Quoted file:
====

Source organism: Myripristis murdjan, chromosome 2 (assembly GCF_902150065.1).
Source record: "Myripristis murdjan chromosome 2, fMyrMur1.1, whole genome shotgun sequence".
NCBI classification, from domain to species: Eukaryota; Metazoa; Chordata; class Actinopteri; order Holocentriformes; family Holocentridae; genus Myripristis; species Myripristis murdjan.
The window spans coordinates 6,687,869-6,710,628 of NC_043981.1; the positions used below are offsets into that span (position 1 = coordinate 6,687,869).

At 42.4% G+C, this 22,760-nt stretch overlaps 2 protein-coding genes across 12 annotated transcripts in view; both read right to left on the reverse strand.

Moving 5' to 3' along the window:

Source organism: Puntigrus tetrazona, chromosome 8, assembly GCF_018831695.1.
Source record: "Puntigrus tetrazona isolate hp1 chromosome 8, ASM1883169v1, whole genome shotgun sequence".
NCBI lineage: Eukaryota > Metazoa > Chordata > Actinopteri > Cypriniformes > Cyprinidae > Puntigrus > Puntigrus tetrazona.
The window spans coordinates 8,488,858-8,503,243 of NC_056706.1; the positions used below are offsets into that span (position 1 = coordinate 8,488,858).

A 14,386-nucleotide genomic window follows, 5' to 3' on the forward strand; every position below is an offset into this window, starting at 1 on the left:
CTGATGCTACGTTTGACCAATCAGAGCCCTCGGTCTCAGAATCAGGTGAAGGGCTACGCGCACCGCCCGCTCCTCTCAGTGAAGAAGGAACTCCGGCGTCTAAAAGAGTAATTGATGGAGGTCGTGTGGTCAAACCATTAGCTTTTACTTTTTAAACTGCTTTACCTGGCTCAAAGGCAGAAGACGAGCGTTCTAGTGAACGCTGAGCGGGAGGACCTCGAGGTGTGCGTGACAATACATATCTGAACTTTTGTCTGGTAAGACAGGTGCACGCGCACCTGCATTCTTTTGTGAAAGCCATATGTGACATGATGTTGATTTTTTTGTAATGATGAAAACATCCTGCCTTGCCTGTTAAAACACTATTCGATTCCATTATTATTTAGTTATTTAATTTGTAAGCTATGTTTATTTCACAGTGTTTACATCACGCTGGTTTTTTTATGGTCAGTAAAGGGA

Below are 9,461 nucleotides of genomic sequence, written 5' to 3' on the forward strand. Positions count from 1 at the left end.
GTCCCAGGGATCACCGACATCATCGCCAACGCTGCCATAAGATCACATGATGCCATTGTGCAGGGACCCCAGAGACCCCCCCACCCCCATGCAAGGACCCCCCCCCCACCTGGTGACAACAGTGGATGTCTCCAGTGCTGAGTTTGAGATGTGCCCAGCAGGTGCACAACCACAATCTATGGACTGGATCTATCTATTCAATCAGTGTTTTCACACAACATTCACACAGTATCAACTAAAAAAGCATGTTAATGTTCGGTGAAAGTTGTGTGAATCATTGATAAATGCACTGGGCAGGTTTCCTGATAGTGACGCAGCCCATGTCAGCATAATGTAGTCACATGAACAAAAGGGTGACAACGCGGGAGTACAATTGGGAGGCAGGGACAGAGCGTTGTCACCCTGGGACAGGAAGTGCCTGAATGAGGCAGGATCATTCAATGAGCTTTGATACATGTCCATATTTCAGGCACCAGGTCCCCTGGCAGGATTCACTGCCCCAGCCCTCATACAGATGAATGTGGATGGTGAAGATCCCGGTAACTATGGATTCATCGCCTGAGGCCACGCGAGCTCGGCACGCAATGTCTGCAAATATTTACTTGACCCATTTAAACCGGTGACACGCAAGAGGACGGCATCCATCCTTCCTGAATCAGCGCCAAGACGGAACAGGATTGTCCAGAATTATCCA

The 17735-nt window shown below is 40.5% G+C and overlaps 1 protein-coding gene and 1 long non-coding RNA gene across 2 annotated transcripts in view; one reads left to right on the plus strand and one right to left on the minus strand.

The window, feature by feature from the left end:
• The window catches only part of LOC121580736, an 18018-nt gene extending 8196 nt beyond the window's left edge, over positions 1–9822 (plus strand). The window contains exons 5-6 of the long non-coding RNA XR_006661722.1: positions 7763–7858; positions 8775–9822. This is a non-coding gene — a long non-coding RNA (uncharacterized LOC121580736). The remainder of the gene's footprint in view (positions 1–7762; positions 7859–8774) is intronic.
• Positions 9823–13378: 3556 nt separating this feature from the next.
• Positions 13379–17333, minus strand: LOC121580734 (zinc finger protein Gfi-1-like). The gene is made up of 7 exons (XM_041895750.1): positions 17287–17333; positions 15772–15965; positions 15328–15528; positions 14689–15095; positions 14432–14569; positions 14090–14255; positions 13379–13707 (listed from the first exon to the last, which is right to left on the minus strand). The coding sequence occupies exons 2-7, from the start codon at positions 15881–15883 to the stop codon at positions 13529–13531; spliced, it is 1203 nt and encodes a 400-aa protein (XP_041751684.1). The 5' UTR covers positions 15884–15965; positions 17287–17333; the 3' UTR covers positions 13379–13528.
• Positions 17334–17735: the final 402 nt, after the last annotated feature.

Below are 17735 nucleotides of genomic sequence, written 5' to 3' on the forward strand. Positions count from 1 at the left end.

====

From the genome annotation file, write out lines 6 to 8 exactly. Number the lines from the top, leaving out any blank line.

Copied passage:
Moving 5' to 3' along the window:

Source organism: Puntigrus tetrazona, chromosome 8, assembly GCF_018831695.1.
Source record: "Puntigrus tetrazona isolate hp1 chromosome 8, ASM1883169v1, whole genome shotgun sequence".